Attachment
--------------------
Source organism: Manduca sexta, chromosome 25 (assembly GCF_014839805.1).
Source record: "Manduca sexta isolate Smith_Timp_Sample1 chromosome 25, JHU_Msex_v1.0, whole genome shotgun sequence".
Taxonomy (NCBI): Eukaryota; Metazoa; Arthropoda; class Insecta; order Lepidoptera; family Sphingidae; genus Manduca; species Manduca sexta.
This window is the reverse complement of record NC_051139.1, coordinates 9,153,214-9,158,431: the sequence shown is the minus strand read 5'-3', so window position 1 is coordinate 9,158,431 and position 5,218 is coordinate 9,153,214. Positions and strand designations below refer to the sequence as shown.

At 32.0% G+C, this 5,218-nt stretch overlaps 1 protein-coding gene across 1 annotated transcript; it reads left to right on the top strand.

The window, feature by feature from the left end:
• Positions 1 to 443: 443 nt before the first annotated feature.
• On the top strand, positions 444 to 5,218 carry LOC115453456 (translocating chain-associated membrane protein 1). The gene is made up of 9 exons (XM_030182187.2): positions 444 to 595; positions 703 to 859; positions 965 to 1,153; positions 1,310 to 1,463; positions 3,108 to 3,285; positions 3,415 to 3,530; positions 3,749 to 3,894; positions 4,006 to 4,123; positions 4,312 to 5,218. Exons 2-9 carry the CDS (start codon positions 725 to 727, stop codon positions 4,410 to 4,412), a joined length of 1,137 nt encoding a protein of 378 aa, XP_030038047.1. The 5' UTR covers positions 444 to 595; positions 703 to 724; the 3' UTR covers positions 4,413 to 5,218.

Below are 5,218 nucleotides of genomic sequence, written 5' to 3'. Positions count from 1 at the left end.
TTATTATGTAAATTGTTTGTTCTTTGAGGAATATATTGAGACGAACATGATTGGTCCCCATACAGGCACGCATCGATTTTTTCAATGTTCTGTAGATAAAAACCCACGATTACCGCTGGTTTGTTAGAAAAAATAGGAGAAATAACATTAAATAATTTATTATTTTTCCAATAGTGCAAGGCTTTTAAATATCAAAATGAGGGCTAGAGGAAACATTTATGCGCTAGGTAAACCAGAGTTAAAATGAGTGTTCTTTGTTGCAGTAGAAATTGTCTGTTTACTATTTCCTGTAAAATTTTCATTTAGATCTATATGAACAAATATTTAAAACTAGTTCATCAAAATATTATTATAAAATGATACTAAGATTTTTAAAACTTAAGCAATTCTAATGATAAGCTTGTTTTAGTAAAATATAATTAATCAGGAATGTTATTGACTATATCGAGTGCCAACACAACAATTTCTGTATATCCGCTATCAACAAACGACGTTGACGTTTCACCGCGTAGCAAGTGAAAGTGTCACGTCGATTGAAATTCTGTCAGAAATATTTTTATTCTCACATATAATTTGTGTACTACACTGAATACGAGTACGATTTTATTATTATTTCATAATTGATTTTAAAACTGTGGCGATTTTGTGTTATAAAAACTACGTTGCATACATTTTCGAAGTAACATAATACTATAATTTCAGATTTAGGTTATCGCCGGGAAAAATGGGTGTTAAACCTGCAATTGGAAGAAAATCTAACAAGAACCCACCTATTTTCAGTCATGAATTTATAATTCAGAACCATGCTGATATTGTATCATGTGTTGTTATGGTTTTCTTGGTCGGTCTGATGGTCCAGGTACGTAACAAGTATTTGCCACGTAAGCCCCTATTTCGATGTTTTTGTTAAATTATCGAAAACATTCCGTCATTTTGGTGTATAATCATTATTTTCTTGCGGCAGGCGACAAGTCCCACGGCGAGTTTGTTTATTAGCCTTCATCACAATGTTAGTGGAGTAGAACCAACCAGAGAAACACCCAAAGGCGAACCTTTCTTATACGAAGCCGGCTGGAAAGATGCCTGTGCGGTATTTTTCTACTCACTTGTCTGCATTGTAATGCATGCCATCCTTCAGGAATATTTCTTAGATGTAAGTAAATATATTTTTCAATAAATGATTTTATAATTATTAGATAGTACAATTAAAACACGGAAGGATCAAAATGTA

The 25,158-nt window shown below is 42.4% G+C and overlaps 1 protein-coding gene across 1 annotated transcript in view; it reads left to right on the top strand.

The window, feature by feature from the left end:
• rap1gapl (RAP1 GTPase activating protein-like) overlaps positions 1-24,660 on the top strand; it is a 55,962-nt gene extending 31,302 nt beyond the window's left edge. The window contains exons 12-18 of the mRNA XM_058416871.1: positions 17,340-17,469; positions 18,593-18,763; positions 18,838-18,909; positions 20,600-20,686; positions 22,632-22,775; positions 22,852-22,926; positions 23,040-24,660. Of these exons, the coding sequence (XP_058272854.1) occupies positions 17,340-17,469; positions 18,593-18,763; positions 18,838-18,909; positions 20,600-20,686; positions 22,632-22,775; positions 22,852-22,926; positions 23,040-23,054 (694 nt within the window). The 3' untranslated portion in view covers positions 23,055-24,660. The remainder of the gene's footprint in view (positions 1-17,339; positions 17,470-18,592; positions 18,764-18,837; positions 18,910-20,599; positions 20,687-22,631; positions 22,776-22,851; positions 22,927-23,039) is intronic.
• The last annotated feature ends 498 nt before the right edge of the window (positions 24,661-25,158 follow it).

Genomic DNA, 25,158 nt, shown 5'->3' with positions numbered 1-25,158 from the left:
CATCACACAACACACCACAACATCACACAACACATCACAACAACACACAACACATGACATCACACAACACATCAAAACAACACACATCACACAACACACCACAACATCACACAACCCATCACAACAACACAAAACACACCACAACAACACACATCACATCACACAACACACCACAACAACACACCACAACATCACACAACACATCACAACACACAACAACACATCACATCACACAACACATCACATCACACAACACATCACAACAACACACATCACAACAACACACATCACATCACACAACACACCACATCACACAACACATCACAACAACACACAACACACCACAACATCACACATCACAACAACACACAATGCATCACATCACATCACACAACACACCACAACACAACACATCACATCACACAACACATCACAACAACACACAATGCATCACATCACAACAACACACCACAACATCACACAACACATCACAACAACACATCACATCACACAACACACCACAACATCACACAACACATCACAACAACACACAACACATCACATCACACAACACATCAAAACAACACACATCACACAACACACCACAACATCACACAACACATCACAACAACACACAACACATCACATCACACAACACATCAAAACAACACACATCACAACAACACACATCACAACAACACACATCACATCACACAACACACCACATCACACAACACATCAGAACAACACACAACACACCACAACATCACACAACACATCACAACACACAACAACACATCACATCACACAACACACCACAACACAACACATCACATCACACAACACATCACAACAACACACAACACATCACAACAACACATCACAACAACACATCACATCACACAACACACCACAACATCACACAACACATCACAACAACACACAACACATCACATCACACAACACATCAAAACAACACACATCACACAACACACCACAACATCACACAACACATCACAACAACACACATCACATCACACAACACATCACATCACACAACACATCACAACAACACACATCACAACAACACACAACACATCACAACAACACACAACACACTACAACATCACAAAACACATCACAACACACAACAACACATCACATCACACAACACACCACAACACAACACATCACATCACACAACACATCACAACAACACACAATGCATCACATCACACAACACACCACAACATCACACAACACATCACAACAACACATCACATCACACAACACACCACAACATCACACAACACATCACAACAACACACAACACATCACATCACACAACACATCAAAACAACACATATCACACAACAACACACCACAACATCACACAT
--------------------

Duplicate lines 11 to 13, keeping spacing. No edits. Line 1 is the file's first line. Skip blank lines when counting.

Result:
The 25,158-nt window shown below is 42.4% G+C and overlaps 1 protein-coding gene across 1 annotated transcript in view; it reads left to right on the top strand.

The window, feature by feature from the left end:
• rap1gapl (RAP1 GTPase activating protein-like) overlaps positions 1-24,660 on the top strand; it is a 55,962-nt gene extending 31,302 nt beyond the window's left edge. The window contains exons 12-18 of the mRNA XM_058416871.1: positions 17,340-17,469; positions 18,593-18,763; positions 18,838-18,909; positions 20,600-20,686; positions 22,632-22,775; positions 22,852-22,926; positions 23,040-24,660. Of these exons, the coding sequence (XP_058272854.1) occupies positions 17,340-17,469; positions 18,593-18,763; positions 18,838-18,909; positions 20,600-20,686; positions 22,632-22,775; positions 22,852-22,926; positions 23,040-23,054 (694 nt within the window). The 3' untranslated portion in view covers positions 23,055-24,660. The remainder of the gene's footprint in view (positions 1-17,339; positions 17,470-18,592; positions 18,764-18,837; positions 18,910-20,599; positions 20,687-22,631; positions 22,776-22,851; positions 22,927-23,039) is intronic.